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Editorial: A patriotic duty to those who serve

U.S. Navy photo by Lt. j.g. Haraz N. Ghanbari

Looming this coming Thursday is the nation’s biggest patriotic observance of the year, Independence Day.

Sometimes it’s easy to forget that’s the official name of the Fourth of July observance.

We know about the waving of flags and sparklers on the Fourth, but we may not always keep it fresh in our minds that Independence Day is about the fight for freedom that established the United States of America as a separate and, yes, independent nation.

Independence Day commemorates the adoption of the Declaration of Independence on July 4, 1776. But true independence came many years later after bloody battles not only pitting these upstart Americans against the English, but all too often brother against brother.

Independence from Britain was a closely debated thing, decided at the point of a sword and the range of a cannon ball.

Many times since the Revolutionary War 237 years ago, this country has asked its men — and now women — to take up arms in pursuit of this nation’s aims: national defense further resolution of revolutionary issues in the War of 1812, the debate of nationhood versus states rights in the Civil War, over territory and independence of other nations in the Spanish American War, global safety in the world wars, opposition to the spread of communism in the Vietnam War, and so on, until the most recent conflicts over terrorism (yes, and oil supplies) in Iraq and Afghanistan.

Whether or not the United States has prevailed in these conflicts, the nation faces the same challenge when military personnel come home unavoidably altered: how to help these people who have given their service to return to a world that suddenly seems alien after life in the violence and chaos of a military zone.

We ask our military people to do more than any individual should be asked to do. Then, when they come home, we ask them to shoulder the damage and personal feelings of guilt that experience may cause.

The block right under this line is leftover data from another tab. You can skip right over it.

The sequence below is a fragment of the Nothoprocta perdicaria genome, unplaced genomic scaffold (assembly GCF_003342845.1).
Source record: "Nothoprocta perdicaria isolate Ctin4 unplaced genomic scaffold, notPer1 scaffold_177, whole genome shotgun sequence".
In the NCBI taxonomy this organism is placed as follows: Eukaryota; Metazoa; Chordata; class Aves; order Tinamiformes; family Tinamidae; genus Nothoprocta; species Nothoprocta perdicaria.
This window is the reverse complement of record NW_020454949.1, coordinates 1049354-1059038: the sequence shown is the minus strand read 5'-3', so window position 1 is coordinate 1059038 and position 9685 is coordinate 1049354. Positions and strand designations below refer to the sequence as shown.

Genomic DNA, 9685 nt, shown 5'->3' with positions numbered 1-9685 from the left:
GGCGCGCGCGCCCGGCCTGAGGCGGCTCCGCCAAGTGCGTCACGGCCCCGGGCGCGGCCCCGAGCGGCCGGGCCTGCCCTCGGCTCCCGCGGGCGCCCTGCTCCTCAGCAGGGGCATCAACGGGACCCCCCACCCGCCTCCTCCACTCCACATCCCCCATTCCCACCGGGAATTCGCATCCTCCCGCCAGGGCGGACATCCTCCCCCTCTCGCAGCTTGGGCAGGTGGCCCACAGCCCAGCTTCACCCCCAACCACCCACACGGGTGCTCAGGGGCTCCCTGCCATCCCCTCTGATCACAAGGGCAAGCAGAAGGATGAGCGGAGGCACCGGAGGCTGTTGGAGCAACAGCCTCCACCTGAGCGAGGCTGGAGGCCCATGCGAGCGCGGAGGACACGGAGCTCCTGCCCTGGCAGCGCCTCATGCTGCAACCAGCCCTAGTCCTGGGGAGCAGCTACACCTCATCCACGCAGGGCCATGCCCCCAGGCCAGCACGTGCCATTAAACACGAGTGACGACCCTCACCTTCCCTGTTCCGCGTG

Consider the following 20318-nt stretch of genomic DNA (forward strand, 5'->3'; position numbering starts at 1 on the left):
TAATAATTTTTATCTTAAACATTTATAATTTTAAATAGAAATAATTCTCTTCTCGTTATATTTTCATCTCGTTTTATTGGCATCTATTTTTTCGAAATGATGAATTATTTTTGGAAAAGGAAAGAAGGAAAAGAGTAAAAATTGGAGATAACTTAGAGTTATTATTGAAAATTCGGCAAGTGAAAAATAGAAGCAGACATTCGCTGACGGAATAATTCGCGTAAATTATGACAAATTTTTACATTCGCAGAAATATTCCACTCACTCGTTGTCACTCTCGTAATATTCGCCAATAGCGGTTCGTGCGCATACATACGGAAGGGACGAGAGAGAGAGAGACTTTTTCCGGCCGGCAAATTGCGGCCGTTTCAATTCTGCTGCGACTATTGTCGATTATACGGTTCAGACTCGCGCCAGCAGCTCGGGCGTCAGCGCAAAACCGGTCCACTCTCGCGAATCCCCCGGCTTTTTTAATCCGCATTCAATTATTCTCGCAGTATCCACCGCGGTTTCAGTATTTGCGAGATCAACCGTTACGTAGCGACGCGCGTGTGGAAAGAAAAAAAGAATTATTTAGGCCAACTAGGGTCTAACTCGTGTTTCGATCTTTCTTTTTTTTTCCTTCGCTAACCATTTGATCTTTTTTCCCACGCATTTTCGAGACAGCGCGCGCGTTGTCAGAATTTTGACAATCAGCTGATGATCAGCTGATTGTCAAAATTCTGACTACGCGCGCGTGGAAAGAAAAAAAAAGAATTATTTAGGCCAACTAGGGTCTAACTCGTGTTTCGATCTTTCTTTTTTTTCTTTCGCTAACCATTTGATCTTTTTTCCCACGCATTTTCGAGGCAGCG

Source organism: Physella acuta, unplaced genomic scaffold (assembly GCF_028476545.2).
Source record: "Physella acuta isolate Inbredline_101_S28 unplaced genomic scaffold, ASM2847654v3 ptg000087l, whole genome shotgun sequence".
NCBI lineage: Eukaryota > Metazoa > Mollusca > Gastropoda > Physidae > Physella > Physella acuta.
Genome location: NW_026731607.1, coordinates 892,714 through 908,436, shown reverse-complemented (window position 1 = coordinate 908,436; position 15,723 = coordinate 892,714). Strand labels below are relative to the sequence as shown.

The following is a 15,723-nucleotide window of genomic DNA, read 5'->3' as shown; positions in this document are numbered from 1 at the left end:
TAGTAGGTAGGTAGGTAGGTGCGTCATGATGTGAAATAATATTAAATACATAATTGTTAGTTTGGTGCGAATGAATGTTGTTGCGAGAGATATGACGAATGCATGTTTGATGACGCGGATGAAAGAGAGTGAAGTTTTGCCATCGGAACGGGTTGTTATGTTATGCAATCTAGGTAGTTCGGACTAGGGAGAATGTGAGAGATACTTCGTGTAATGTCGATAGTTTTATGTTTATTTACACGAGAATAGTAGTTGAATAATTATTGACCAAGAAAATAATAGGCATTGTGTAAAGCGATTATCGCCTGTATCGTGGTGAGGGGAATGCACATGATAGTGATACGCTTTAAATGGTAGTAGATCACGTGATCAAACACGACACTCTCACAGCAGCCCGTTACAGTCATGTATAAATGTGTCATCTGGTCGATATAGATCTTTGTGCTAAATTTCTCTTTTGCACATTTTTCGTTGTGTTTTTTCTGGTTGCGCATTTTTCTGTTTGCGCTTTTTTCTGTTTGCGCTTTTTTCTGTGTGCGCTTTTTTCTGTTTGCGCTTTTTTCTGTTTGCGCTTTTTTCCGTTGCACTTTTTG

While many of the resulting symptoms may be predictable, each person is affected differently by their experience and the impact it has on a psyche shaped, strengthened or weakened by the formative experiences of their lives before combat.

Some go on and resume their lives as if nothing had happened, either finding resources to cope with their scars or burying them deep. Others take solace in the anesthesia of drugs and alcohol. Others relive their trauma over and over, with adverse effects on their lives and those of their family members and friends.

Adding insult to veterans’ physical and emotional injuries is when military personnel like Chief Master Sgt. Wayne Ryan (see story, page A1) serve honorably and return home with scars — whether earned in direct combat or not — and our Veterans Administration forces them to do combat yet again for the mental and physical help they rightly deserve.

The armed services take in their people in the condition they arrive, culling out the obviously damaged when they are identified during intake. But they don’t have the ability to predict how military service will act on individual minds and bodies.

If our country is are willing to have these men and women serve, we need to be willing to help them deal with the consequences, including post-traumatic stress disorder.

Whether or not these men and women serve under the circumstances recognized to cause PTSD, whether or not they started service with damaged psyches, they have provided service and come home with problems that require treatment.

To compound the problem, many have been indoctrinated by their military service to believe that getting help for ailments, mental or physical, is a sign of weakness. The training that teaches them to prevail in the face of the pain and hardship of battle, causes some to turn away from help who desperately need it.

This is a culture that needs to be changed at a system-wide level, beginning in boot camp to train personnel that strength and mental toughness doesn’t negate the need for help.

Likewise, we need to change the process of receiving that help after combat so that people already facing challenges as a result of their service, don’t experience an uphill battle getting that help.

In war, nations ask their citizenry to do things that should not reasonably be required of any human being. When we ask, we need to be willing to help them heal from the consequences.

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